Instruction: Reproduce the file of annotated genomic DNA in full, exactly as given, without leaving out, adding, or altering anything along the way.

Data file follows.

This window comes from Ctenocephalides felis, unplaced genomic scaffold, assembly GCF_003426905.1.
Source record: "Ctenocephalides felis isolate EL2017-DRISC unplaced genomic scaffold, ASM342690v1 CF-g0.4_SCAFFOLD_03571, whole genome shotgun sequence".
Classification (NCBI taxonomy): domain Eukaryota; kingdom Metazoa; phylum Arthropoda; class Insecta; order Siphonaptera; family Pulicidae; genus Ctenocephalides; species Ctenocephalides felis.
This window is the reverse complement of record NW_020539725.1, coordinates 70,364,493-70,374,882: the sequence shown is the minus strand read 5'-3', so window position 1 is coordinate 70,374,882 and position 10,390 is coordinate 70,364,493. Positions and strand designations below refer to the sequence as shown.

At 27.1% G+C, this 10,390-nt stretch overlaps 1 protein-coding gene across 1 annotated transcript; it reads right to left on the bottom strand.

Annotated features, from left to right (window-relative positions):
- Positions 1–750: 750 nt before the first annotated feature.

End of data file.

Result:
This window comes from Ctenocephalides felis, unplaced genomic scaffold, assembly GCF_003426905.1.
Source record: "Ctenocephalides felis isolate EL2017-DRISC unplaced genomic scaffold, ASM342690v1 CF-g0.4_SCAFFOLD_03571, whole genome shotgun sequence".
Classification (NCBI taxonomy): domain Eukaryota; kingdom Metazoa; phylum Arthropoda; class Insecta; order Siphonaptera; family Pulicidae; genus Ctenocephalides; species Ctenocephalides felis.
This window is the reverse complement of record NW_020539725.1, coordinates 70,364,493-70,374,882: the sequence shown is the minus strand read 5'-3', so window position 1 is coordinate 70,374,882 and position 10,390 is coordinate 70,364,493. Positions and strand designations below refer to the sequence as shown.

At 27.1% G+C, this 10,390-nt stretch overlaps 1 protein-coding gene across 1 annotated transcript; it reads right to left on the bottom strand.

Annotated features, from left to right (window-relative positions):
- Positions 1–750: 750 nt before the first annotated feature.